Over the weekend, I suffered through Knock Down the House . . . so you don’t have to.
The award-winning film, directed by Rachel Lears, who wrote it along with her husband, Robin Blotnick, is expertly crafted. Unfortunately, it is geared to democratic socialists predisposed to adoring the subjects.
The star is now Rep. Alexandria Ocasio-Cortez (D-N.Y.), who defeated then Rep. Joe Crowley, a ten-term, 20-year incumbent . . . the Number 4 Democrat in the House of Representatives.
In addition to Ocasio-Cortez, the movie follows Amy Vilela, seeking to replace a retiring Nevada Democrat; Cori Bush, challenging the Clay Family’s hereditary congressional dynasty in Missouri’s 1st district*; and Paula Jean Swearengin, battling incumbent Sen. Joe Machin in West Virginia’s Democratic Party Primary. Of the four challengers chronicled, all of whom received extensive support from two progressive groups, Justice Democrats and Brand New Congress, AOC was the only winner.
“Let’s assume all the energy in this room can get you on the ballot and into office,” offers a fellow at one of Ocasio-Cortez’s early meetings. “How, then, do we overcome the drop in power?”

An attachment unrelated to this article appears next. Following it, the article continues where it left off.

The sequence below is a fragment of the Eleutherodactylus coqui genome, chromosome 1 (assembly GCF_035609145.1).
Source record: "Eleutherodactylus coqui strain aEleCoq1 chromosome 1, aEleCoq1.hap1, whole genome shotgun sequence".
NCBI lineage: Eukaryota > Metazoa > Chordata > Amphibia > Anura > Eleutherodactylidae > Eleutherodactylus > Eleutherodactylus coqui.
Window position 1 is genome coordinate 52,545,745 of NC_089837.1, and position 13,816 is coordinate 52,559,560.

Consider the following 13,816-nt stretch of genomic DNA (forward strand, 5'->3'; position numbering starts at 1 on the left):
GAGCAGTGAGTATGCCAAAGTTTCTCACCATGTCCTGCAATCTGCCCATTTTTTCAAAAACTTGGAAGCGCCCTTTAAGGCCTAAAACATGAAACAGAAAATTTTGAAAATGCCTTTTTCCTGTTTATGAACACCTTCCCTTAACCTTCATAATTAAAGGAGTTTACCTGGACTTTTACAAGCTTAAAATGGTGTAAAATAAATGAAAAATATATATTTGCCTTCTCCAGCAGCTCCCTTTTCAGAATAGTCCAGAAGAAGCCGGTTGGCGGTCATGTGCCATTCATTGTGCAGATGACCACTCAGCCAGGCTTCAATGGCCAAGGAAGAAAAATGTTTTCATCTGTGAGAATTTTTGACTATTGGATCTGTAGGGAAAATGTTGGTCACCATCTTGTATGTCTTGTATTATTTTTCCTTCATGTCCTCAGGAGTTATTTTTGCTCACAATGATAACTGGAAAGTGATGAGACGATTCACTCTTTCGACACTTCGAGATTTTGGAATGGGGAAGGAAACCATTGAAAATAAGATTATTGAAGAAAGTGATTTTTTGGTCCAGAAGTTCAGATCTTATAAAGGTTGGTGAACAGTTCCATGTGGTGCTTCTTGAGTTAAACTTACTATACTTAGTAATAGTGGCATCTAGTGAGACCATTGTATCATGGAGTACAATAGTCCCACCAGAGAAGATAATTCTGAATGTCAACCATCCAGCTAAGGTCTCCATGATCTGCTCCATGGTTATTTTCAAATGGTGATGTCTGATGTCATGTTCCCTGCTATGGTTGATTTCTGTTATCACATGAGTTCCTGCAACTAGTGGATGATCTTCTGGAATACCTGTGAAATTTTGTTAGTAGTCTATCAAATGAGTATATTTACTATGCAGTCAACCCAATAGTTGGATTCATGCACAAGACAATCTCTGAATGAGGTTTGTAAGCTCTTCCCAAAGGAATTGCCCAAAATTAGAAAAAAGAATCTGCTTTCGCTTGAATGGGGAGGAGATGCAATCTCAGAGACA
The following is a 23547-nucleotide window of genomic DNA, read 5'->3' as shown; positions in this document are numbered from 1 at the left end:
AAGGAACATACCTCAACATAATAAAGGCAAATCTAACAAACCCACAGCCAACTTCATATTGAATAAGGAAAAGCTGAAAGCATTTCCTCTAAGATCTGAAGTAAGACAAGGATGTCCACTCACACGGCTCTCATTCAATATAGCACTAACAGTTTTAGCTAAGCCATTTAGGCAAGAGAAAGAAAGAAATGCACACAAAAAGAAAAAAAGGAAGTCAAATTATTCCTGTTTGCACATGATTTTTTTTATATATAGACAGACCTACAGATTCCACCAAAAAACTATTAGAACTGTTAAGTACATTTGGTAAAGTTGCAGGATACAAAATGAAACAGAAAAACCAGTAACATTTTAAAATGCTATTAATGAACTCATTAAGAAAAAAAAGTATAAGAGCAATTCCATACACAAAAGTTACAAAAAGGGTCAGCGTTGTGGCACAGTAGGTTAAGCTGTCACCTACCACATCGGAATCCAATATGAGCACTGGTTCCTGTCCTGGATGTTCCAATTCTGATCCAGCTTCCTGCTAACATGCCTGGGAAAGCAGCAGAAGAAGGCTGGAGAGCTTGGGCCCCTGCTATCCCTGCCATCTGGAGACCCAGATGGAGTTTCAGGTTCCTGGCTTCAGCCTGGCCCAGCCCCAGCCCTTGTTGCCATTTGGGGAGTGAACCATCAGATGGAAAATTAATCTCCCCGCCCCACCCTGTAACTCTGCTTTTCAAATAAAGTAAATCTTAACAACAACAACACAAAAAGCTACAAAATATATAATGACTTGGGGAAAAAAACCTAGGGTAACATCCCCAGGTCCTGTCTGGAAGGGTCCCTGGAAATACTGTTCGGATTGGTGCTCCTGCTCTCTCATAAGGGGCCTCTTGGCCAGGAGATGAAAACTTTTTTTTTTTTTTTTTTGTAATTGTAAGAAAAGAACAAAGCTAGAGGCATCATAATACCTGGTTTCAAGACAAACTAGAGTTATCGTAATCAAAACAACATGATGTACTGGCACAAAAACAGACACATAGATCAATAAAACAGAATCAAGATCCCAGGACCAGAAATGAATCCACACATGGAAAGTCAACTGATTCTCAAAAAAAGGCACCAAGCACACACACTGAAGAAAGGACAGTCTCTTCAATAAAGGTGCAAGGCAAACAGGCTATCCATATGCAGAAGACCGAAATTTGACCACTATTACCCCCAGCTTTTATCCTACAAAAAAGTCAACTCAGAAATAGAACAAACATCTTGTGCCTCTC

“I think we really need to have to look at what that power does now,” AOC responds. “When it matters, [Rep. Crowley] doesn’t stand up for us; when it matters, he doesn’t advocate for our interests.”
Whatever one thinks of AOC’s politics, her point here is not without merit: the idea that we citizens benefit from longtime incumbents who ‘bring home the bacon’ is . . . baloney.
This is Common Sense. I’m Paul Jacob.
* At the completion of this term, Rep. Lacy Clay, Ms. Bush’s opponent, will have served 20 years. His father, Bill Clay, held the seat for 32 years before that. Together, over half a century. The film alludes to the fact that Clay Jr. gained the seat in 2000 only after the surprise retirement of Clay Sr. on the very last day to file for the office . . . with Jr. filing, instead.